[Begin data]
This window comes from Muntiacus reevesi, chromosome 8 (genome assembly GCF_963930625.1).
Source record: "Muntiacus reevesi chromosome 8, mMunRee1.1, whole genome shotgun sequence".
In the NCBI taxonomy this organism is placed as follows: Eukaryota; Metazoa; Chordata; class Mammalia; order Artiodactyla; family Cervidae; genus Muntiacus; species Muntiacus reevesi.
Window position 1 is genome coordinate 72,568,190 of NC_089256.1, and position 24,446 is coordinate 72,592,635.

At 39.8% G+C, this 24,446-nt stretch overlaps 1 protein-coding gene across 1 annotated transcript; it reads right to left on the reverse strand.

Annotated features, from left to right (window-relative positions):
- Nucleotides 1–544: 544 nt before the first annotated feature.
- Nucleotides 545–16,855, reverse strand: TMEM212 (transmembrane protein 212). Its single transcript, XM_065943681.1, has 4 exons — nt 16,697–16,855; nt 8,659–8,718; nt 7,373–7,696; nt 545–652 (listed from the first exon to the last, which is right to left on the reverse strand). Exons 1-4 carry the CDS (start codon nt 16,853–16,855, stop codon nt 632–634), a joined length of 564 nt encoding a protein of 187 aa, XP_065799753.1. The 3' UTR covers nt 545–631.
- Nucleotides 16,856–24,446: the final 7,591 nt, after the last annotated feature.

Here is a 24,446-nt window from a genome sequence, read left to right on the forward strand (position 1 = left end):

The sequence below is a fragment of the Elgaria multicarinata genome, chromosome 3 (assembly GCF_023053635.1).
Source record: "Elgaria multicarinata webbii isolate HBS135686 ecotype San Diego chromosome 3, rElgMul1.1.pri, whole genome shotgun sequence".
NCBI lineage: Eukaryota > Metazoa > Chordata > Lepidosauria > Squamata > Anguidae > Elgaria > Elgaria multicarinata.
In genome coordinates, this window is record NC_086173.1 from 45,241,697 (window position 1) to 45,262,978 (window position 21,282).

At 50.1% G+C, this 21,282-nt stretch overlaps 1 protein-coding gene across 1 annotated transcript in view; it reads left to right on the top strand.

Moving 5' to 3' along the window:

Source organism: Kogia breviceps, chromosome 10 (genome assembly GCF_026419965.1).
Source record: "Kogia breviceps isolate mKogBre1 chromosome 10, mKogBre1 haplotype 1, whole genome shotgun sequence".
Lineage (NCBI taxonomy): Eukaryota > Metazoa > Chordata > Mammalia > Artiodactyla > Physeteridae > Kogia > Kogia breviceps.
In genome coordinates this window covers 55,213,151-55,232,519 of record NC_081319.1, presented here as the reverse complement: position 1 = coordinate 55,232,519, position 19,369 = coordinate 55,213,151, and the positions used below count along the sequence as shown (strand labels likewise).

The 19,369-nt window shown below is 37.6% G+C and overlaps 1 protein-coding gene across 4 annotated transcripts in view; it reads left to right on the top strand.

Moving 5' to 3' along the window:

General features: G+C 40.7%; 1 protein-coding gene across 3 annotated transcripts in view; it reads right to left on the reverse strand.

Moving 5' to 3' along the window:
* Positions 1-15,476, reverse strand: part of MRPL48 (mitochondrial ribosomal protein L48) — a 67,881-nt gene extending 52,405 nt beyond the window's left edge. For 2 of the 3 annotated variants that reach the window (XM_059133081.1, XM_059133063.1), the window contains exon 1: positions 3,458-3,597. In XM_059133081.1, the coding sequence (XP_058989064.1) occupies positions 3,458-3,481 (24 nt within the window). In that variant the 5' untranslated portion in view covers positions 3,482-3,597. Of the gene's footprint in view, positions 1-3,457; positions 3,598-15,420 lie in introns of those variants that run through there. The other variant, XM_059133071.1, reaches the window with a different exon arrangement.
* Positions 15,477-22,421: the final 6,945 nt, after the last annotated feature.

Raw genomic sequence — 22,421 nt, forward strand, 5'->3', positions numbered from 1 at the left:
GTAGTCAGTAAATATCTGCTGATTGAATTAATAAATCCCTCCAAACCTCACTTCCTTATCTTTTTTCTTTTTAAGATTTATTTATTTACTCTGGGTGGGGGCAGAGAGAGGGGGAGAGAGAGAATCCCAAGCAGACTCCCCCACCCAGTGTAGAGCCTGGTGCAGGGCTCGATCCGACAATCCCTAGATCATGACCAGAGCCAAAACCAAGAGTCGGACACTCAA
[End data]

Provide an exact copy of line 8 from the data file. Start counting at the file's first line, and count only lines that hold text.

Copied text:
- Nucleotides 545–16,855, reverse strand: TMEM212 (transmembrane protein 212). Its single transcript, XM_065943681.1, has 4 exons — nt 16,697–16,855; nt 8,659–8,718; nt 7,373–7,696; nt 545–652 (listed from the first exon to the last, which is right to left on the reverse strand). Exons 1-4 carry the CDS (start codon nt 16,853–16,855, stop codon nt 632–634), a joined length of 564 nt encoding a protein of 187 aa, XP_065799753.1. The 3' UTR covers nt 545–631.